Restaurant operator Jollibee Foods Corp. said second-quarter net income fell 50 percent to P1.12 billion from P2.25 billion in the same period last year because of extraordinary manufacturing expenses, lower sales of Red Ribbon and losses from Smashburger in the United States.
Jollibee’s net income also dropped 34.4 percent in the first half to P2.65 billion from P4.05 billion while revenues went up by 13.8 percent to P113.7 billion.
Jollibee said in a disclosure to the stock exchange system-wide sales, a measure of sales to consumers both from company-owned and franchised stores, grew 10.2 percent in the second quarter to P59.42 billion.
Same-store sales growth in the Philippines improved to 4.2 percent in the second quarter from 1.4 percent in the first quarter, excluding the Red Ribbon business.
Sales from foreign business increased by 8.6 percent, with EMEAA (Europe, Middle East and Asia) growing by 20.9 percent and North America by 11.3 percent.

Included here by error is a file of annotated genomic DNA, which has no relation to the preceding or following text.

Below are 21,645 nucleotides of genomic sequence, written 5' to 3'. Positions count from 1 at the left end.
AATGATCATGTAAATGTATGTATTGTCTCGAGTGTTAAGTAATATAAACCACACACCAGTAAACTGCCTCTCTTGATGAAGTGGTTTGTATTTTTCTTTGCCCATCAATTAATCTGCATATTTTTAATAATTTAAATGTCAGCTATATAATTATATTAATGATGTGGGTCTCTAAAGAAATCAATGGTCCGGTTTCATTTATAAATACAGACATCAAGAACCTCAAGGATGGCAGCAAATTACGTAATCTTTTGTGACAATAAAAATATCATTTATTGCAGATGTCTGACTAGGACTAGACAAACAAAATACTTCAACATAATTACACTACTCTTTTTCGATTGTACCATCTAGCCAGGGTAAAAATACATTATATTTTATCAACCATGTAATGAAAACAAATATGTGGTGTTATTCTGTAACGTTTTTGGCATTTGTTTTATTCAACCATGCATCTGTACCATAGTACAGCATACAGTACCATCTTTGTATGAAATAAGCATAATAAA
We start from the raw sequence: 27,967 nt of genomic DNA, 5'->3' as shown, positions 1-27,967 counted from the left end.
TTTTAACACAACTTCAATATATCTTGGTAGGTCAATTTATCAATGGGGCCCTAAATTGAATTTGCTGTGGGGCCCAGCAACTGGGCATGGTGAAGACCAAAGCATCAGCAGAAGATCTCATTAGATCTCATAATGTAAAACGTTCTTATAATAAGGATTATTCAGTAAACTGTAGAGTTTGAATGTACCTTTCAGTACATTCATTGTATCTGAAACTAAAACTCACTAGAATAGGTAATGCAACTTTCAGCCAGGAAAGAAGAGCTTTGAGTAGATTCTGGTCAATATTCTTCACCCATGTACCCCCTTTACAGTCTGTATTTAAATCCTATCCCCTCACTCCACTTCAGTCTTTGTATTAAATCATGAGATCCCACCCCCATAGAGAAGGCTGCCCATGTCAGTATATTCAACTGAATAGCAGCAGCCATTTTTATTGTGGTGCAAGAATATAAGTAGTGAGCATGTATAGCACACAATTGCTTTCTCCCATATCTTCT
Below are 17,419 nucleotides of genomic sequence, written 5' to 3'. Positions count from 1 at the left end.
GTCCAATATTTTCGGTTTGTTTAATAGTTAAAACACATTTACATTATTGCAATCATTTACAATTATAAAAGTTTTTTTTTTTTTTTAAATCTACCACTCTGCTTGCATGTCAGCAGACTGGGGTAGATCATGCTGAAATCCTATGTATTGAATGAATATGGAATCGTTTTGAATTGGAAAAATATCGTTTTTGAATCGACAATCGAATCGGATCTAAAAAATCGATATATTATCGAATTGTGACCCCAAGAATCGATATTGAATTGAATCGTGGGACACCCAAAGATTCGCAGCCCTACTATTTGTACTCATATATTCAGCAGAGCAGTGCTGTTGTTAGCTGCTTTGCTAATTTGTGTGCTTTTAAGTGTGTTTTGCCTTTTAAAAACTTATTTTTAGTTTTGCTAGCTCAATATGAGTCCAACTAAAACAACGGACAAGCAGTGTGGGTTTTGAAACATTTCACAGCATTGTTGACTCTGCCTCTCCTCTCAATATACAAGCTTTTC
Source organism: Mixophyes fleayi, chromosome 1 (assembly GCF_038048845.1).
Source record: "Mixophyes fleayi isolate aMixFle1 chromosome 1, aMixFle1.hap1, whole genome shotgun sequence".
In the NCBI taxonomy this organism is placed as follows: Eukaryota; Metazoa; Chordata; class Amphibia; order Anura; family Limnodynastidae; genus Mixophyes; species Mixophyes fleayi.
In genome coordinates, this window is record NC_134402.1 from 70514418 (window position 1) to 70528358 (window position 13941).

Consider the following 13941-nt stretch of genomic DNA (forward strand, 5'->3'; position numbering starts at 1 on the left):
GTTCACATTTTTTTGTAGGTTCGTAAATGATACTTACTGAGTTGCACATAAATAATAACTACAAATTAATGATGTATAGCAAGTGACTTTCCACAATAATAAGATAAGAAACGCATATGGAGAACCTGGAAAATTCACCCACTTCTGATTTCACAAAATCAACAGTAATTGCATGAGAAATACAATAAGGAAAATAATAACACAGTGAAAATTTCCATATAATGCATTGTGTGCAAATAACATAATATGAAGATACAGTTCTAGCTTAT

System-wide sales in China increased 2.3 percent while same-store sales improved to 3.5 percent, from a 1.1-percent drop in the first quarter of 2019.
“Same-store sales growth in the Philippines continued to improve as we estimated, as consumers gradually regained their purchasing power with increasing wages and lower inflation rate,” JFC chief financial officer Ysmael Baysa said.
Baysa said that with Smashburger, JFC introduced major changes that created short-term disruption in sales and profit but would drive sustainable sales growth and strengthen the brand’s health.
Baysa said the sales of Red Ribbon were adversely affected by product supply shortage as it transferred its main production facility to a new commissary south of Metro Manila. Full product supply is expected by September 2019.
“The acquisition of Coffee Bean and Tea Leaf, when completed is expected to add to our profit within 12 to 18 months of acquisition. We continue to aim to achieve the profit level in 2020 and in the years ahead that we set two years ago despite the profit challenges in 2019 which are short-term and sustain our historical profit growth rate moving forward,” Baysa said.
JFC said in July it would acquire CBTL based in Los Angeles, California for $350 million.